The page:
“God Desires All to Be Saved” (1 Timothy 2:4)

prodigalson[July 7, 2015]

Here is an immensely helpful essay by Met. Kallistos Ware, in which he traces the careful path between assuming that all will be saved (universal salvation) and praying that all will be saved—praying with yearning and tears, for “God desires that all may be saved and come to knowledge of the truth” (1 Tim 2:4). He does this by examining the thought of St. Silouan the Athonite (1866-1938), a Russian monk with little education who became a very wise elder. St. Sophrony (1896-1993), also mentioned in this essay, was a spiritual child of St. Silouan and wrote his story.

There’s a distinction that is often missed between praying that all will be saved and assuming that all will be saved. That’s especially the case in our time, when the more challenging aspects of faith are routinely played down, and God’s mercy is emphasized to the near exclusion of any other characteristic. Of course he is great in mercy, and what we say of that is true; yet in emphasizing it we can lose our balance, tipping too far toward one side. In a comfortable age such as ours, we assume God wants us to be comfortable, and we skip over the Scriptures that tell the tougher things Jesus said.

What’s more, the secular world puts enormous pressure on us to espouse universalism. For that reason, we must give careful consideration to the other side of the argument. A non-universalist view characterized Christian faith from the beginning, and we should not assume that we are wiser than all the other Christians in history.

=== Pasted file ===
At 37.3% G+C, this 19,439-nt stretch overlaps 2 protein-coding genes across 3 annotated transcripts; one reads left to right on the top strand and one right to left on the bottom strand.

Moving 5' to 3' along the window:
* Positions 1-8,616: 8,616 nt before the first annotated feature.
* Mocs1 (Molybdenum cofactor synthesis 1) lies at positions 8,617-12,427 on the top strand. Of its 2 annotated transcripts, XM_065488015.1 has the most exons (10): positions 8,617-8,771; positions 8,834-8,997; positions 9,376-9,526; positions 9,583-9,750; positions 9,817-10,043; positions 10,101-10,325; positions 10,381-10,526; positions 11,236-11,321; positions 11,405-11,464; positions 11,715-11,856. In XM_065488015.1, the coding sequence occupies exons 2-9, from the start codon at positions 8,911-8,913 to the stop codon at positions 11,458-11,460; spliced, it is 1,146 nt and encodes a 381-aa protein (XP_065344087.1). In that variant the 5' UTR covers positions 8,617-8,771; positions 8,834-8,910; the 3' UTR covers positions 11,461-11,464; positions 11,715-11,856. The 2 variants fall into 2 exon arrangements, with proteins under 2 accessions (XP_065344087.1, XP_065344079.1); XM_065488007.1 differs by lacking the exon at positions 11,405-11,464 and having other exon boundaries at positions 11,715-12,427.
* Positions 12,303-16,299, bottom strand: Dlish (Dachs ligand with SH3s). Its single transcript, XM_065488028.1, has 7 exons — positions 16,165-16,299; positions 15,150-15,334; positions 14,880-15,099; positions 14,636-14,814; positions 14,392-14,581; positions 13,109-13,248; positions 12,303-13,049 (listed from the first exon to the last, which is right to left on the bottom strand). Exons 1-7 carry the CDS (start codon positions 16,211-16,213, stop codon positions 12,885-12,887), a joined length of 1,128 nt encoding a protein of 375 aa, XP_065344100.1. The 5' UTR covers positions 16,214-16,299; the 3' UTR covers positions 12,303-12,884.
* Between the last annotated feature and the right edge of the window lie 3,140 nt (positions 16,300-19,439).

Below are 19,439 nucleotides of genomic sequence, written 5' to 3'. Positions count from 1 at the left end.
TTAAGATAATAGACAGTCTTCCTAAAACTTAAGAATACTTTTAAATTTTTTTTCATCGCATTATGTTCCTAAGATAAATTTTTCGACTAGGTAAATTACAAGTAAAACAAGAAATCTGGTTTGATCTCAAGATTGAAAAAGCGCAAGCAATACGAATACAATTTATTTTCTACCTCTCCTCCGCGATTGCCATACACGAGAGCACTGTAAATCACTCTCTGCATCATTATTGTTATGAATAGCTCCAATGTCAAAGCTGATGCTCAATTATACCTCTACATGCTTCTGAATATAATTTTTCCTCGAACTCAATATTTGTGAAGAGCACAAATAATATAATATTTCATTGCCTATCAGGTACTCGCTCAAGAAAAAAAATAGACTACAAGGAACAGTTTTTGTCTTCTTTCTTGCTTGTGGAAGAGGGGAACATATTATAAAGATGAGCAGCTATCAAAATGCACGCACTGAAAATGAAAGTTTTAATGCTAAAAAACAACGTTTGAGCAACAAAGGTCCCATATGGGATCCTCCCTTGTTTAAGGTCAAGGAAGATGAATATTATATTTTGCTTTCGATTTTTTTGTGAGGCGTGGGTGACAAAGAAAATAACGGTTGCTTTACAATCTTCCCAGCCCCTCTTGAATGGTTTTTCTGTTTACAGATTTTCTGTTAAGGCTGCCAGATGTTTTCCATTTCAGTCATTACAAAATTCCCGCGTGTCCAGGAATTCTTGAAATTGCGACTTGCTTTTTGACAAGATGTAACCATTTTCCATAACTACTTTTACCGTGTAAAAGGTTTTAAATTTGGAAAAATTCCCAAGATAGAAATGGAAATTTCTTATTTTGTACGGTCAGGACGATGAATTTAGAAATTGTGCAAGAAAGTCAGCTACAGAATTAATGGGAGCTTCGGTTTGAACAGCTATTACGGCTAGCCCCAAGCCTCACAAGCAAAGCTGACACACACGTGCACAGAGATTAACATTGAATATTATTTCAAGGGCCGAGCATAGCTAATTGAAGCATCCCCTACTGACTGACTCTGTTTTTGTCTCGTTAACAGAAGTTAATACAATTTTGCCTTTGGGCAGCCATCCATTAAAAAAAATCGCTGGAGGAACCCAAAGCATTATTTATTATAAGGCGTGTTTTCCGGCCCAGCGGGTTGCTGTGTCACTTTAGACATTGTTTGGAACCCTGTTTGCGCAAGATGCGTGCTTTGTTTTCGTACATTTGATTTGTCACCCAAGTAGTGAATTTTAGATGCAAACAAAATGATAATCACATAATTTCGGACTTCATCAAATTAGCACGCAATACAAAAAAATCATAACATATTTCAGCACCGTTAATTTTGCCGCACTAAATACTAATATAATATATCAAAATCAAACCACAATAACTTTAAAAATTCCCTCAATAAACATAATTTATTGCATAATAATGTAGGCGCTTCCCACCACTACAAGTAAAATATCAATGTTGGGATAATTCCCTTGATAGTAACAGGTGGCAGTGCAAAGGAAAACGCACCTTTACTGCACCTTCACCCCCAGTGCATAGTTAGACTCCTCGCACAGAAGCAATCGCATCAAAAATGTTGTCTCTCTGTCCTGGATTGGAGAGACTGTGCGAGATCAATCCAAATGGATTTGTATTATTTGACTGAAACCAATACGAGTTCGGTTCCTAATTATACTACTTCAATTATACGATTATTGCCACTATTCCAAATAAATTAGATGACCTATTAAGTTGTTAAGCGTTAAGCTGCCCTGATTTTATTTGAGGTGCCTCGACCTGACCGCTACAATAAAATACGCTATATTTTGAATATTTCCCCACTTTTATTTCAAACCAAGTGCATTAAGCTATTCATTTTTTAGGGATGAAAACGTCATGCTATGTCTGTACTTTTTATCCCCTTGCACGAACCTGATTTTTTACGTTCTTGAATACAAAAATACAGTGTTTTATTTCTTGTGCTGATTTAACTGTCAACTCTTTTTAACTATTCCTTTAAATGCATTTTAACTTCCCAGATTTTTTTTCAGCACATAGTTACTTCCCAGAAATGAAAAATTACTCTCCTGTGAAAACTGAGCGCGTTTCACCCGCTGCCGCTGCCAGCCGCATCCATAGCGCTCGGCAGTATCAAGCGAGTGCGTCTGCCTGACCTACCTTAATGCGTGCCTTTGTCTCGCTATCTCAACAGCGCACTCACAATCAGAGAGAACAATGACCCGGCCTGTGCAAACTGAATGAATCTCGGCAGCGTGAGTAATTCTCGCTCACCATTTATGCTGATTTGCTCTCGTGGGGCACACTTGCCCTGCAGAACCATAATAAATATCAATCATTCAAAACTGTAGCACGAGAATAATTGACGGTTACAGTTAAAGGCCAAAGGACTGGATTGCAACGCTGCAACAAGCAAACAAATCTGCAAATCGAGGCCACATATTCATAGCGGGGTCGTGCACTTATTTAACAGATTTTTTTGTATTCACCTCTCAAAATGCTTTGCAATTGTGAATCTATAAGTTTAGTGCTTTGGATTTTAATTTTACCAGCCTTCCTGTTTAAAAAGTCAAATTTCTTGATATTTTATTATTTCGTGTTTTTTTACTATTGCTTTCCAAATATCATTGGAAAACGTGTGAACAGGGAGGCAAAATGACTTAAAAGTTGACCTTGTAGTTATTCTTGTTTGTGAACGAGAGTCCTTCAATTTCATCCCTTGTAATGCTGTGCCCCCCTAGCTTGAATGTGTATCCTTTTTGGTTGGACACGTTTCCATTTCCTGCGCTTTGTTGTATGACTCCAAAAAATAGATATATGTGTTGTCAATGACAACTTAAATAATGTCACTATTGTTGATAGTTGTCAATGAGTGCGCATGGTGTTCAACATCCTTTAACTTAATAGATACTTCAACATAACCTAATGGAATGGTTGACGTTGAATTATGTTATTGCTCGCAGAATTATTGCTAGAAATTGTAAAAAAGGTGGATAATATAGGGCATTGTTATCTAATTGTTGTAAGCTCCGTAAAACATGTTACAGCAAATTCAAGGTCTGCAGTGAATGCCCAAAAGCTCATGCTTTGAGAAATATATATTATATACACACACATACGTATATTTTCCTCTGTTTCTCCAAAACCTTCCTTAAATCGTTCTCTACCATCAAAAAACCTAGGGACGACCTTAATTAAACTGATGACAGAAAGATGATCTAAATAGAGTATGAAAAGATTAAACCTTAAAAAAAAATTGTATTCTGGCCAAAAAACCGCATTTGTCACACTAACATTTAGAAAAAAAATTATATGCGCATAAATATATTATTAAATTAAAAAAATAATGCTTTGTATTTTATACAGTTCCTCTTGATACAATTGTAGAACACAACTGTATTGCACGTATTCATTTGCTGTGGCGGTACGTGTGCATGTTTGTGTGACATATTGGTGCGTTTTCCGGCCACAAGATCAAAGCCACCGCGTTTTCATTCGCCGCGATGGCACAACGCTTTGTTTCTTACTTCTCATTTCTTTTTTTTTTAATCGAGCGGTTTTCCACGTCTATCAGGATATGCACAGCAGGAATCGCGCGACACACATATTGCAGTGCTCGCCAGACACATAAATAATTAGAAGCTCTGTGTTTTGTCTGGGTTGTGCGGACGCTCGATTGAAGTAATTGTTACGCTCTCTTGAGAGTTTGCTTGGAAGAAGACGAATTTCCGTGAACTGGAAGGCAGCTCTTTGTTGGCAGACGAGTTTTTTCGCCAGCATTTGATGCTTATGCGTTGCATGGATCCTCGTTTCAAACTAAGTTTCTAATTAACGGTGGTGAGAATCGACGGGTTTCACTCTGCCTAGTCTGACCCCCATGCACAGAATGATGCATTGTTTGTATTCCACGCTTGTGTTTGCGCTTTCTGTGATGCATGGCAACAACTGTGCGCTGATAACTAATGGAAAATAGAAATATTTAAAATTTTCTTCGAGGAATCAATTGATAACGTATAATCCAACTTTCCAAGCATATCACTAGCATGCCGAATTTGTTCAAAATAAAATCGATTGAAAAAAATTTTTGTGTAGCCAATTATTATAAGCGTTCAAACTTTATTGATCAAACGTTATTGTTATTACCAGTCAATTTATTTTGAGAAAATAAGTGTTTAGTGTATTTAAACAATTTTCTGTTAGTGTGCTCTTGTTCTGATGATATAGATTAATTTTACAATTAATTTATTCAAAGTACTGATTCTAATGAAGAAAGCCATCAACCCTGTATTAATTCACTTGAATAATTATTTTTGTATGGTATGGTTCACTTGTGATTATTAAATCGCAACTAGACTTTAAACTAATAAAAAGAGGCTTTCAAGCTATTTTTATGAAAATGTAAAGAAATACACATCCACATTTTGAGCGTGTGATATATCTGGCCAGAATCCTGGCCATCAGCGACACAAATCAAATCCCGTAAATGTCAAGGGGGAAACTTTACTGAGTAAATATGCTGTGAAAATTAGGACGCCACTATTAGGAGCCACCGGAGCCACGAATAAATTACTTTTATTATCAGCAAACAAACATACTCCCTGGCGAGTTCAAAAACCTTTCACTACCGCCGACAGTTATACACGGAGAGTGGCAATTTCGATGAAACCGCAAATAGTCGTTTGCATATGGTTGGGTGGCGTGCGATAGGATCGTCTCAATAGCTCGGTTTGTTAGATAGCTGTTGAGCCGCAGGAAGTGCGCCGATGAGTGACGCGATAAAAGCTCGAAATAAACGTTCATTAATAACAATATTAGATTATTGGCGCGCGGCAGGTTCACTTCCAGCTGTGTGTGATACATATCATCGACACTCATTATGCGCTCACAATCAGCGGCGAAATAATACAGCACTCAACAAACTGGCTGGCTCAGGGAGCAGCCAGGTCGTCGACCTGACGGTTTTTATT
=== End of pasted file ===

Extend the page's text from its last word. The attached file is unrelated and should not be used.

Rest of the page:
Social pressure can sure obscure our ability to think clearly, though. I recommend what I call “the New York Times test:” when considering a viewpoint, ask yourself which side the New York Times would approve. Which side would the secular elite smile upon and reward? Then put a little extra weight on the other side of the scale. Challenge yourself to think a little harder, a little longer, about whichever point of view would make you less popular with the powers-that-be.

Of course in Orthodoxy the view of salvation is different than it has been in the Western Christian tradition. We don’t think God “sends” people to hell, but that in the next life we will all experience the unveiled presence of God, who is ultimate Light and Love. To those who “love darkness rather than light” (John 3:19), that inescapable light will be searing torment.

How we experience God in the next life depends on how we nurture and shape ourselves in this life. People choose day by day, one choice at a time, what kind of person they are turning themselves into. In the end, Judgment Day will be a simple matter of identifying whether we have turned ourselves into sheep or goats. It doesn’t require a lot of careful scrutiny to make that distinction. It sounds like the Last Judgement is going to be less like judging a criminal case, and more like judging a livestock show.